Try explaining that idiom to a non-English speaker. It came up this week in the ESL classes. The textbook gives the definition, something to think about. But my student still couldn’t get it. I tried to explain it in terms of mental nourishment, but then he thought I mean ‘brain food,’ stuff like fish and fresh vegetables. No, it’s an abstract concept, I tried to elaborate: A topic, an idea, a subject, something that makes you think, hard, as if your brain is devouring it in an eager way. Which would mean, I suppose (but did not say aloud) that thoughts and ideas formed by the digestion of such “food” is essentially…well, brain excrement (!)
That explains a lot! Sometimes the most intense thinking and ruminating in the world doesn’t produce an exceptional result or idea. I know this, because I pretty much regard everything as ‘food for thought.” I am a notorious over-thinker, and it’s not necessarily a good way to be. But I’ve learned over the years that it comes from being too sedentary, rooted to desk or sofa, so the best remedy is simply to move. I’m not a runner, so I walk, hike, take off. It doesn’t stop the thinking, but it seems to produce a better result, more helpful solutions to worrying problems and dilemmas. Something about moving your legs unlatches something good in the brain, and the thinking that results is almost always good. Travel is a kind of sacrament for me: As long as it involves a lot of walking.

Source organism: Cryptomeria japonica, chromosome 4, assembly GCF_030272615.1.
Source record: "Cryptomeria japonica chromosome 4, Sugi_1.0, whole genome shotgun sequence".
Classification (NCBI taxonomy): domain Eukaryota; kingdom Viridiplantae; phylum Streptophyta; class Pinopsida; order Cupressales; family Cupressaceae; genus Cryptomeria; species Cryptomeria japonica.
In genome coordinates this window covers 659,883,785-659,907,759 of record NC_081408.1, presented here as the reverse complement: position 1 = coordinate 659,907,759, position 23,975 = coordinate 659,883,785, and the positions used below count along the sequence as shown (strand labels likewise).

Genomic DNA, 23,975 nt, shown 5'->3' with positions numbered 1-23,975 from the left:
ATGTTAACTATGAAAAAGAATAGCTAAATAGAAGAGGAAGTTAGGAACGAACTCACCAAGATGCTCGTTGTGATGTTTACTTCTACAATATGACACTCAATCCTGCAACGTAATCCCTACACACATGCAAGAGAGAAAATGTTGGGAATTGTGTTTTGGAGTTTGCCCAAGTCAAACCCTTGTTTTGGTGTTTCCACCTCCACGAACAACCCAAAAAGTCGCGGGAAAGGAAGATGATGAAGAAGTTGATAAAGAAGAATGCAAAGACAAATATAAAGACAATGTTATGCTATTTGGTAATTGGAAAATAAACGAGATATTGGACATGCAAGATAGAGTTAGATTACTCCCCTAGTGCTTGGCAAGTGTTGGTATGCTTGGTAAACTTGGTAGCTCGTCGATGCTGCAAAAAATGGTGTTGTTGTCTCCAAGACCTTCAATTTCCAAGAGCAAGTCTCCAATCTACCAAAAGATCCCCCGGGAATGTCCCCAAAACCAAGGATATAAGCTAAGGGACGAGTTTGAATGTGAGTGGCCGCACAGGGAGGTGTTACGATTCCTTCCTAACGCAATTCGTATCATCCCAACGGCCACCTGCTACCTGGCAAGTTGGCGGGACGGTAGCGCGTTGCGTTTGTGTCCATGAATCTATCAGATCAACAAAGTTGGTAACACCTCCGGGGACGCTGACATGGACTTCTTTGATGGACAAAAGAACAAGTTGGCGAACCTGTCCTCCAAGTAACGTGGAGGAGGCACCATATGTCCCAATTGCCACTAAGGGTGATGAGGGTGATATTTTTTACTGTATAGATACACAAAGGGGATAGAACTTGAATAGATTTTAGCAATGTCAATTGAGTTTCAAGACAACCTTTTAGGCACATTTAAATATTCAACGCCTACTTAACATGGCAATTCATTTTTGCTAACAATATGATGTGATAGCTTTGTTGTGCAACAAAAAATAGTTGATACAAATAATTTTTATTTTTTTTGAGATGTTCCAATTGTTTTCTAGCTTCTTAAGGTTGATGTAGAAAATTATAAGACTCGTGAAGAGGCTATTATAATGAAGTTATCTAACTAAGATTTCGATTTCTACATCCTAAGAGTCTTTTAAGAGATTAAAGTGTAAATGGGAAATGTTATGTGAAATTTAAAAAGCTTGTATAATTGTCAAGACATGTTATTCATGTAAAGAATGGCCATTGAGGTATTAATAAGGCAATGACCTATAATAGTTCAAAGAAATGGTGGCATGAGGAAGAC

And I’ve been doing a lot of walking this past week, taking advantage of the uncharacteristically warm and sunny weather we’ve been having in late February. My favorite walking trail is at Jockey Hollow National Historic Park, which is a short drive from my house. I’m getting to know the park, where Washington wintered his troops during the Revolutionary War, quite intimately, and even spent part of his birthday there. It has everything a timid hiker like me could want, the choice of paved roads or trails through the woods, a little water feature, beautiful scenery and interesting history, and a number of hills if I want to challenge myself. I always walk by the Wick farm, to see how their garden is doing, but I’ve never had the nerve to snitch an apple when the orchard is producing. I would live in the little red Wick house, if they let me! But it’s too popular on weekends. Better to go on weekdays, when it’s quiet and lovely, and it feels like you have the entire place to yourself.
On March 1st is a guest post by Lori Virelli, a fellow writer; we met online as Kindle ‘scout’ nominees, when we realized our books had a similar subject (marriage and morality) and demographic. Please do check back to read her post, and check out her work at Amazon, (hopefully I will set the link up correctly!) because if you enjoyed Wives, you will no doubt enjoy her books as well.